French luxury group Hermès has started legal proceedings against American artist Mason Rothschild over virtual assets inspired by its famous Birkin bags.
The artist creates digital works that he sells as non-fungible tokens, or NFTs, which can be traded online but ownership of the NFT is encrypted and therefore cannot be forged.
His artworks depicting fanciful furry Birkin bags “MetaBirkins” were sold on websites dedicated to selling NFTs, and Hermès accused Rothschild of trying to profit from its trademarks.
gunnercooke Intellectual Property Partner Rosie Burbidge looks at the potential implications of new digital trends such as NFTs and the Metaverse on intellectual property and trademarks in fashion and how brands can protect themselves.
“Hermès has accused Mason Rothschild of trying to profit from its trade marks, claiming the defendant’s MetaBirkins brand infringes Hermès’ famous BIRKIN trade mark by adding the generic prefix ‘meta’.
“One of the issues around the case is that ‘NFT fashion’ is a trend that has well and truly taken hold. NFTs and the Metaverse are now well-understood commercial opportunities in many sectors. However, the connection between intellectual property and NFTs remains poorly understood. Many purchasers of NFTs have, for example, mistakenly believed that they own the copyright. In some instances, the NFT may itself infringe copyright or another intellectual property right.
“Luxury brands such as Gucci, Louis Vuitton and Burberry have entered the NFT world hoping to capitalise on fashion’s transferable links to art and design.
“It’s big business too. Gucci sold an NFT at auction for $25,000. Overpriced™ which considers itself to be ‘the world’s first NFT-driven fashion brand’, sold a physical hoodie with a scannable code that allows a person to wear and show off their unique NFT for $26,000.
“Virtual sneaker brand RTFKT Studios’ partnership with crypto-artist FEWOCiOUS earlier this year, saw more than 600 pairs sold with sales totalling over $3 million.
“Fashion brands will continue to create and market digital products which are particularly appealing to younger consumers, particularly those with substantial reserves of cryptocurrency. Buyers are drawn to having the chance to own something that is fun and could be a long-term investment.
“This development isn’t unique to fashion. The digital marketplace for NFTs grew to an estimated $22bn in 2021. Football clubs are also making significant strides in incorporating NFTs, crypto and other digital innovations into their brand and business models.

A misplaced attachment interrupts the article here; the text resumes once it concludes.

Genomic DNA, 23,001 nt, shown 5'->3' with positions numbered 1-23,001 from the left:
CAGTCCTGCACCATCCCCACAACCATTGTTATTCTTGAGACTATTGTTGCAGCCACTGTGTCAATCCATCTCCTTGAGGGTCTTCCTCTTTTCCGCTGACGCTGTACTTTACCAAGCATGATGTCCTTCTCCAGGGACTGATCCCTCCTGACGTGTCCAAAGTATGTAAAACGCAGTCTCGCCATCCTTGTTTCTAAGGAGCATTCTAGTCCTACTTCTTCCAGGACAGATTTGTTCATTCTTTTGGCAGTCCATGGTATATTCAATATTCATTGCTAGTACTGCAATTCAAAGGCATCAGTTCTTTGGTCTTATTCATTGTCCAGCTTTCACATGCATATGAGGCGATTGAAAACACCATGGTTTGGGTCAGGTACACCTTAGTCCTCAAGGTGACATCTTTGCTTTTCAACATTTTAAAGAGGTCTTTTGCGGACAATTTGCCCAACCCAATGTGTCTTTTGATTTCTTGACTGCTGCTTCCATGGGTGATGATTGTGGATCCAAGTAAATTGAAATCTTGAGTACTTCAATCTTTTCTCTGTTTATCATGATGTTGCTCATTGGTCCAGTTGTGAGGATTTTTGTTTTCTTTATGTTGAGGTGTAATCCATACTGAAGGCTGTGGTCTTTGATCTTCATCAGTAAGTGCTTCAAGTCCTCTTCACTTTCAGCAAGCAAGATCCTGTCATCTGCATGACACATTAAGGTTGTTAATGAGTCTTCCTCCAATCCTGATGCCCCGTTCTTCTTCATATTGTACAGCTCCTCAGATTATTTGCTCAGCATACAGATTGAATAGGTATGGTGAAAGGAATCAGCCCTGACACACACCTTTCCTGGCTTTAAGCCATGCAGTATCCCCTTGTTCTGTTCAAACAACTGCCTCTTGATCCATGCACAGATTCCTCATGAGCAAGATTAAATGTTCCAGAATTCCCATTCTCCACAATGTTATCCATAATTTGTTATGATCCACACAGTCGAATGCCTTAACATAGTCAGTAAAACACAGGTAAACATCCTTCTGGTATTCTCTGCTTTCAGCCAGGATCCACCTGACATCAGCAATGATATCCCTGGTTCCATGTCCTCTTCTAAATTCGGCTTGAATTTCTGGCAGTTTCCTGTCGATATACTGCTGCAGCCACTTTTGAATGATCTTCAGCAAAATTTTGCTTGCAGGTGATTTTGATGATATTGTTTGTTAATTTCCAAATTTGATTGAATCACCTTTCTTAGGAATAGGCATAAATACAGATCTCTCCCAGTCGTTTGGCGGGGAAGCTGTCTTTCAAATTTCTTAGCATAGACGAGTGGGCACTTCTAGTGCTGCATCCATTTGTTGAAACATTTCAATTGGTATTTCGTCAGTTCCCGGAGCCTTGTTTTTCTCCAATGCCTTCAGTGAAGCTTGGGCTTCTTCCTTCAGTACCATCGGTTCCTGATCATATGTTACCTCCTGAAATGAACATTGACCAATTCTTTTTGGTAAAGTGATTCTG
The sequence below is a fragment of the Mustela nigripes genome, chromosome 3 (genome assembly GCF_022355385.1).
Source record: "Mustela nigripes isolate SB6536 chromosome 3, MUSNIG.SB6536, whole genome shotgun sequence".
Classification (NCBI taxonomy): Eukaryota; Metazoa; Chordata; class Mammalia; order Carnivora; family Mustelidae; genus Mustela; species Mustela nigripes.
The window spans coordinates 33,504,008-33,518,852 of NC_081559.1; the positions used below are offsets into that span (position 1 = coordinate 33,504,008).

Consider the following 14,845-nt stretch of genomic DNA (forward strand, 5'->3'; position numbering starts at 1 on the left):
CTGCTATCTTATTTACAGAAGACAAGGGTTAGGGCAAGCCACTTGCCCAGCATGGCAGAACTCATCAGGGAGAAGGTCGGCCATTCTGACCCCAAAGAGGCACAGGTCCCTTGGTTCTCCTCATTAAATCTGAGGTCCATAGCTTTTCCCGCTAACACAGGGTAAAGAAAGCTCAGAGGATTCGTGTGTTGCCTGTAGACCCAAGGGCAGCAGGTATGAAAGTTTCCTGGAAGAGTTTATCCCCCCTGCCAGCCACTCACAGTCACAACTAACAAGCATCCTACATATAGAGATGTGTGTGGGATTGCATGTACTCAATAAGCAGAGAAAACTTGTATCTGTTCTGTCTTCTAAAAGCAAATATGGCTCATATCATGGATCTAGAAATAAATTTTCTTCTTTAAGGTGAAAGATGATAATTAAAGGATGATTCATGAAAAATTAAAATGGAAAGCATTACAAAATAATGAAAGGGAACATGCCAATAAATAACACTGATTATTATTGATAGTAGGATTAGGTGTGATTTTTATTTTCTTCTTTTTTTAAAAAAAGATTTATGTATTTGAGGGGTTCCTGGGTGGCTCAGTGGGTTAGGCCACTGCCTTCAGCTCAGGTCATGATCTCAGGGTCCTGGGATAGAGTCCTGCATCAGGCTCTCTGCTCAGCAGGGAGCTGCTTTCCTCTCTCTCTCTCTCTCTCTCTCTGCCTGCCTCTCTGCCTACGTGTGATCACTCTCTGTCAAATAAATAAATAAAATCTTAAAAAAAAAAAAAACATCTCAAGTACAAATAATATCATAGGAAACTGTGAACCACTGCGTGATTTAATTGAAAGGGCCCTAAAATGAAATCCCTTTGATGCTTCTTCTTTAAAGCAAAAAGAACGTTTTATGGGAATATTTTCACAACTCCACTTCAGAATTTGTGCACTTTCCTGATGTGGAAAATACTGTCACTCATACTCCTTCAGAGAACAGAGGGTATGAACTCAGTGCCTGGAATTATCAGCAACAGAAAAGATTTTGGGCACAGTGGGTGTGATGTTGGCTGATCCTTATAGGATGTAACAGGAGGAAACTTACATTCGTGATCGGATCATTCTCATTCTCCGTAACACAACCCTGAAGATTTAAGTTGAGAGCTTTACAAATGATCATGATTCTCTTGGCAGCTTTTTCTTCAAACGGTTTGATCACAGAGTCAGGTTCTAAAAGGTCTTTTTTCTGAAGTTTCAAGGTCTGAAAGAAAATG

“As far as MetaBirkins are concerned, it certainly appears that Hermès has a case, and it is only right that it protects its intellectual property. Particularly as there are opportunities to launch and profit from its own NFTs.
“This is a relatively new legal issue that is in its infancy. This increases legal risk for Hermès but also signifies the importance of obtaining clear judicial guidance to ensure that all attendees to the NFT party understand their rights and responsibilities.
“The case highlights the opportunities and threats posed by the digital world for fashion brands and other creative industries.
“It’s likely that the increase in NFTs will lead to further copyright issues. Managing these types of legal issues are not straight forward given a lack of precedent and differing legislation across global territories.
“For example, whilst the underlying digital artwork will be protected by copyright, the NFT (i.e. a link to a website which stores a “unique” image of the digital artwork is not. This fact remains poorly understood by many in the NFT community.
“Verification on a blockchain, as a digital ledger, can help identify the ownership and authenticity of those products as unique tokens but does not typically authenticate the ownership of the underlying artwork.
“Where NFTs are purchased, detailed terms and conditions should be created for transfer of ownership of the NFT. But this should ensure it provides clarity on whether the NFT includes a limited copyright licence. In the absence of the standard assignment formalities, the creative organisation with retain the copyright by default.
“Fraud is a real risk for fashion NFTs due to the ability for creators to remain semi-anonymous thanks to encryption features on a blockchain.
“Digital fashion creations can be imitated at speed thanks to bots scraping sites where original products are listed.
“In the art-world Texas-based artist Aja Trier found that 87,000 NFTs based on images of her work were available without her permission, some being purchased before being reported as fraudulent.
“There’s a strong possibility that consumers may be duped, undermining confidence in this still emerging area.
“Working closely with your legal counsel, can better ensure your NFTs and digital assets are protected.
If you have any specific concerns relating to your intellectual property rights then contact Rosie Burbidge, a recommended lawyer in both the Legal 500 and Chambers & Partners.